ICE Wifi-user Heatmap

Capturing Passengers' Connectivity Behavior on Inter-City Express Train

Start With The Story

Germany's railway company Deutsche Bahn operates 247 long distance trains Inter-City Express (ICE) serving approximately 148 Million passengers, only in 2018. This is a huge number, and is expected to grow even more at the following years. Probably, the availability of Wifi connections within the ICE train is one of the cause.

Out of curiousity, I downloaded their "Wifi on ICE" data here to get a hint on the passenger behavior related to the Wifi facility. The zipped file size is 232Mb, and the real CSV data is around 2Gb with over 21 millions of rows. So it happened. Displaying all of them would be very costly. So, after a series of pre-processing steps (see below), only 25 trains with the longest routes is displayed here, representing 33k rows in the PostGreSQL database.

From those, we can obtain the Wifi-user Heatmap and the tracks, including stops at the train stations and cities as presented below.

How to use this page?
The number of displayed trains is adjustable:
  • num: [1..25], def = 25
  • show: ['station', else], def = 'city'
Calling this page without parameter will get the defaults. Otherwise, just try something like this

The colors depict the heatmap of the wifi-users in the train:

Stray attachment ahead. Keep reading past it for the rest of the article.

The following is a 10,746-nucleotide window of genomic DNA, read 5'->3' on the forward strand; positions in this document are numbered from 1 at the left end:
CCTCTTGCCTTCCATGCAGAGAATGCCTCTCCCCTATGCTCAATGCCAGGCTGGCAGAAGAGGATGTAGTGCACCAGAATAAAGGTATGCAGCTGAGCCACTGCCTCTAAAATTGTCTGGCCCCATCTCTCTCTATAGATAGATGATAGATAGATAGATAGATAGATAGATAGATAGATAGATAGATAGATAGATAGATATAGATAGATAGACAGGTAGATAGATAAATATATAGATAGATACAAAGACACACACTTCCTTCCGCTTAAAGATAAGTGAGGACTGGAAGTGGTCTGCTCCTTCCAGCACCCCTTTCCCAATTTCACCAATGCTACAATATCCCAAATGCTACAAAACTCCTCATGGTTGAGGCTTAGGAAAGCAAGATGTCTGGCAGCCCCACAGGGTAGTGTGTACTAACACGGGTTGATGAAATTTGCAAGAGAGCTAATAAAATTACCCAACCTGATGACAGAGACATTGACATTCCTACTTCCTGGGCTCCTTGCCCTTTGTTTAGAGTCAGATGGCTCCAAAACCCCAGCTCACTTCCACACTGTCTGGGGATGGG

• pure green represents zero,
  • pure yellow is 150 users,
  • pure red means 300 or above.
The number of connected users may vary for different trains, they are all displayed in thin lines so that the gradation is still visible in the zoomed-out map.

Displayed data from train id:
[54038295] [58031247] [58031346] [54038378] [58031486]
Each track from a train is displayed using varying colors. Stops are represented using circles whose radius depict the duration. Each stop is matched with the lists of coordinates of cities (obtained from here) and train stations (pre-processed from here).

Adjust the number of displayed tracks using the parameter num, and pick train stations over cities to display using show. An example for that is given here.

Cities and train stations outside of Germany is not shown since their coordinates are not listed in the obtained database.

1. Train-based Splitting
Out of those millions of rows, there are "only" 255 unique train ID (column sid). Splitting the data based on that row brings us to work with 255 significantly smaller CSV files, particularly after duplicates removal.
2. Minute-based Merging
The column created indicates that the data are collected every five seconds for each train. The rows are merged based on the minutes, while carefully maintaining the valuable numbers in the columns.
3. Splitting Long Stops
After some plot test, we got the idea that the data came from at least two different dates (plus the following dawn). Therefore it is necessary to split them (at least) once again for avoiding "train jumps" on the display.
4. Travel-based Selection
We pick only the trains stopping at at least two stations and two cities. Some data are indicated as a test result, as they only wander around a workshop (or even a drone involved?). This selection ends the pre-processing phase.